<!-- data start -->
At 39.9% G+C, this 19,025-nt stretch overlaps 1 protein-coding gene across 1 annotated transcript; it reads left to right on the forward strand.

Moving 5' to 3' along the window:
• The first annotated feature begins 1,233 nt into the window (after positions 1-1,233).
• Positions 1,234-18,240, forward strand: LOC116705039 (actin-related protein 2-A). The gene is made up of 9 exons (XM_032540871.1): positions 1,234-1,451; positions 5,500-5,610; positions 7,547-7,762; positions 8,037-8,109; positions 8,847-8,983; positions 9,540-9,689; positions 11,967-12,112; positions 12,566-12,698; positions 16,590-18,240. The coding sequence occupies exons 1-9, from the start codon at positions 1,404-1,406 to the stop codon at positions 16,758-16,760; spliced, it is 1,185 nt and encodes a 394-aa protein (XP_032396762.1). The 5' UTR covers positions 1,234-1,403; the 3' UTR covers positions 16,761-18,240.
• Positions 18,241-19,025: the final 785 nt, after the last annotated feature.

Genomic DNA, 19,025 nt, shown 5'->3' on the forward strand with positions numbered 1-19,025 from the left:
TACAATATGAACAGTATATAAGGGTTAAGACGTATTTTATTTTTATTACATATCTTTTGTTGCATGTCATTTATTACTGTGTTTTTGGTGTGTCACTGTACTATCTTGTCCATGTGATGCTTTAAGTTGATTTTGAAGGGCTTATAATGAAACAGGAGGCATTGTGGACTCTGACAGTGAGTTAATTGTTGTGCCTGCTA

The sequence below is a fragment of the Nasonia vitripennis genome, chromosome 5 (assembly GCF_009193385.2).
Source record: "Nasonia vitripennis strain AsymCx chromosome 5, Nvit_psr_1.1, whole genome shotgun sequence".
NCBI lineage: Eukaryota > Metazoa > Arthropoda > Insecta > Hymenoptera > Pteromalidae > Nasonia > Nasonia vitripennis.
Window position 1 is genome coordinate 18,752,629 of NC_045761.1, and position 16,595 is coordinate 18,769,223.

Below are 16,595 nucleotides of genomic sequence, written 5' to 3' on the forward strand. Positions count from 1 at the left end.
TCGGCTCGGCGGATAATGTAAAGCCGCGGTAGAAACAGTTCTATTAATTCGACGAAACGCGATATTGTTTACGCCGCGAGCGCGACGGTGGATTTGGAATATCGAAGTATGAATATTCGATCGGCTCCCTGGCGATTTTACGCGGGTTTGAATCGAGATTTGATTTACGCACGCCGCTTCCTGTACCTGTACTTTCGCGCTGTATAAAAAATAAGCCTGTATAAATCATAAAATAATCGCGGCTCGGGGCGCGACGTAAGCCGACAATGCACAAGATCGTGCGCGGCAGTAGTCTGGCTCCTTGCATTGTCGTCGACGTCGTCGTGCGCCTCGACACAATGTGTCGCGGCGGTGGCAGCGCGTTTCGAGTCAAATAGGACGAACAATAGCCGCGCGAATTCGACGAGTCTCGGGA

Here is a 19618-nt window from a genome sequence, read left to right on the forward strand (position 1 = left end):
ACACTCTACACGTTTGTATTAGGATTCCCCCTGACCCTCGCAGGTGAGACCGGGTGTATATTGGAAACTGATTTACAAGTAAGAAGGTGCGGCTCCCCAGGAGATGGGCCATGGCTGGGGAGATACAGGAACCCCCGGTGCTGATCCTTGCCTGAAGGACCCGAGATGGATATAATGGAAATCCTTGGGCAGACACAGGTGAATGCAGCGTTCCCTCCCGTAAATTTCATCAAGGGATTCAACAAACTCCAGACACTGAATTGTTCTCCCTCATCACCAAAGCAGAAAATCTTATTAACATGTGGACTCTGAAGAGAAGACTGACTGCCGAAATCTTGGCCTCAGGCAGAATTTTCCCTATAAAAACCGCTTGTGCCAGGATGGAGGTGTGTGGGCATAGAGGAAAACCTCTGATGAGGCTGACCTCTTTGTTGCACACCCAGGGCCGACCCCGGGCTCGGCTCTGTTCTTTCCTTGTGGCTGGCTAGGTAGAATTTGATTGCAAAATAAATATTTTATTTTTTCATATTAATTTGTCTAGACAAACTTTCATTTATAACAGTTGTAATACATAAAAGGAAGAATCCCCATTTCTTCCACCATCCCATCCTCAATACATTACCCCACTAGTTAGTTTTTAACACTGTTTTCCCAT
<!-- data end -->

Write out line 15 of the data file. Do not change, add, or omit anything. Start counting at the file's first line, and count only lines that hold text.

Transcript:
ACACTCTACACGTTTGTATTAGGATTCCCCCTGACCCTCGCAGGTGAGACCGGGTGTATATTGGAAACTGATTTACAAGTAAGAAGGTGCGGCTCCCCAGGAGATGGGCCATGGCTGGGGAGATACAGGAACCCCCGGTGCTGATCCTTGCCTGAAGGACCCGAGATGGATATAATGGAAATCCTTGGGCAGACACAGGTGAATGCAGCGTTCCCTCCCGTAAATTTCATCAAGGGATTCAACAAACTCCAGACACTGAATTGTTCTCCCTCATCACCAAAGCAGAAAATCTTATTAACATGTGGACTCTGAAGAGAAGACTGACTGCCGAAATCTTGGCCTCAGGCAGAATTTTCCCTATAAAAACCGCTTGTGCCAGGATGGAGGTGTGTGGGCATAGAGGAAAACCTCTGATGAGGCTGACCTCTTTGTTGCACACCCAGGGCCGACCCCGGGCTCGGCTCTGTTCTTTCCTTGTGGCTGGCTAGGTAGAATTTGATTGCAAAATAAATATTTTATTTTTTCATATTAATTTGTCTAGACAAACTTTCATTTATAACAGTTGTAATACATAAAAGGAAGAATCCCCATTTCTTCCACCATCCCATCCTCAATACATTACCCCACTAGTTAGTTTTTAACACTGTTTTCCCAT